This site has an added burden because as part of the terms of using this site, you must have permission from the owner to “re-license” the resulting remix under a Creative Commons license. If you own the rights to the final remix that might be implied, but I’ve spoken to at least one staff lawyer at CC and one external council that feels the implication is not nearly enough and that the owner should be contacted and asked directly if re-licensing your remix with their sample is acceptable.

Also note: just because someone has the cajones to charge you money for an illegal sample, doesn’t take you off the hook for relicensing it and posting it to the web and certainly doesn’t take the site off the hook for hosting it. At that point, sorry to say, there is little difference between you and the gentlemen who paid for the Brooklyn Bridge.

But it’s Just a Hi-Hat!

I don’t know of a court ruling that has set a “minimum allowable sample” like say, “just a hand clap” or “snare hit.” Just the opposite, the courts have ruled in exactly the opposite direction and every attempt that I know of has come down hard on the side of the recording’s owners. So: NO it is NOT OK to ‘steal a hi hat’ and post it to this site.

It’s OK if I Mangle the Sample

No, it’s not OK. If you don’t have permission to use the sample, you don’t have to right to mangle. If the owner of the sample wants to come after the site for hosting your mangled version of the sample I’m here to tell you: we barely have the resources to even survive the accusation.

Just because you scratched from vinyl or ran it through the grooviest Mother-Of-Mangler VST — you’re still breaking the law when you post it here and put the site at risk if we don’t take it down.

A good hi hat sample is worth it’s weight in gold. But is it worth never seeing this site again?

90% of the site does that!

Then report it. Do it anonymously using our flagging system, that’s OK. I will fall on that sword and risk hurting people’s feeling (not something I set out to do, but seem to have a natural propensity for.)

What about “Fair Use”

One more time: I am not a lawyer. Either way I’m told ccMixter would have a hard time selling that as a defense so it may apply to some situation you find yourself in, but not here.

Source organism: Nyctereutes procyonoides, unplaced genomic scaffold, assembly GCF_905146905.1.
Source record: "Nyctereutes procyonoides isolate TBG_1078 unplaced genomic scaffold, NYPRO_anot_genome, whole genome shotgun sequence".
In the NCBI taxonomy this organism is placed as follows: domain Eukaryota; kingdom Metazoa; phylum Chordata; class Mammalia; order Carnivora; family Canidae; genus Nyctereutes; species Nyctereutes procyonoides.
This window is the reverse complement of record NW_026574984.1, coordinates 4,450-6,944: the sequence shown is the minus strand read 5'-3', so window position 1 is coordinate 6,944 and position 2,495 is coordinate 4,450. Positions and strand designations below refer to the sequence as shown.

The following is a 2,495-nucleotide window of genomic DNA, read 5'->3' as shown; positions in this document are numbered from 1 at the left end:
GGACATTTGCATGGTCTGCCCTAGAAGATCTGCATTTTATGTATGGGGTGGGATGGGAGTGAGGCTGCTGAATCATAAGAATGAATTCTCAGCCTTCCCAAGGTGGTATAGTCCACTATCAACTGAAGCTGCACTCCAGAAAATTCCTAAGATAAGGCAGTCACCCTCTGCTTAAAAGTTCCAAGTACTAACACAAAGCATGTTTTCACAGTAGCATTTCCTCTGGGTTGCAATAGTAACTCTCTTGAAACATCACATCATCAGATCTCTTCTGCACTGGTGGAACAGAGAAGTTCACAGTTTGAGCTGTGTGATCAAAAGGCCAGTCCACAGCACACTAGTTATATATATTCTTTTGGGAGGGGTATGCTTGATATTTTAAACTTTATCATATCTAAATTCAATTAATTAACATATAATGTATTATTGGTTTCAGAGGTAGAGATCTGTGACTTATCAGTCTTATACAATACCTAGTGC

It’s Can’t Be That Bad

Sure it is.

I found, in my personal life, 2 ways to fix the system:

1) The first has been to make my services available to Creative Commons (I am paid to hang out here, write bugs, er, write code, fix bugs, etc…) because when the legal global Sample Pool is big enough and the last self-absorbed Boomer has finally shuffled off the mortal coil, then we won’t feel the need to make cultural references to corporate owned material and people like Brad Sucks and Lisa DeBenedictis (and you?!?!?) will be the new cultural references.

2) I, on my own, in no way representing CC occasionally take part in overt acts of civil disobedience in which I partake in explicitly illegal activity (usually in league with lots of other folks) in order to raise awareness of the situation.

Let me make as clear as I can that this site is NOT the place to do that latter activity. Please don’t use this site to “take your stand” in terms of breaking the law. There are lots of opportunities to do that around the Web and Creative Commons is not to be any part of that.

Hope this helps explain things a little…

permalink   Mon, Jun 11, 2007 @ 1:40 PM
YouTube has it’s own problems, ones that I would like to avoid.
Luke Tripp
permalink   Mon, Jun 11, 2007 @ 2:34 PM
It’s not a matter of, “no one will recognize it” or “it’s less than a second”. This site is for the promotion of Creative Commons. Showing what Creative Commons is about and how well it works. Sure you can use copyrighted material in your remixes but DON’T post them here. It’s not what the site is about.

I do a lot of remixes of copyrighted songs; ie, No One, Where’d You Go?, and Stairway to Heaven (which will be done shortly). Not one part of any of them do I try to add a sample or something from ccMixter or Creative Commons. Creative Commons is here to let artists license their content for use, not make it okay to use copyrighted material. Now yes, I do license my copyright ‘infringemented’ remixes under CC because they are a “creative product of my work” but that is for the instrumentals and I make clear as day to who the vocals belong to and that they are not licensed.

Bottom line: If it doesn’t have a CC or PD, don’t post it here. It’s not what Creative Commons is about.
permalink   Mon, Jun 11, 2007 @ 2:45 PM
All right. Let’s get this BBQ started. : )

Copyright in 2007. Legal loopholes.

Ever heard one of those car commercials where the music sounds like a popular song but with ever so slight changes to avoid paying the original author any credit?

How about companies like YouTube who use content without permission and adopt a sue me if you dare attitude.

Creators need lawyers to keep from getting screwed. Companies hire lawyers to find loopholes to exploit to maximize profit.

Once one of these loopholes stops benefiting business then things change. But don’t hold your breath. I mean, why would they hurry?

For those of us who cannot afford to fight with teams of lawyers, we should stick to doing our own thing. Mixing, sampling others who give us permission in advance. People who share, comment and do what they can to support you. It’s different way of co-existing.

My 2 cents.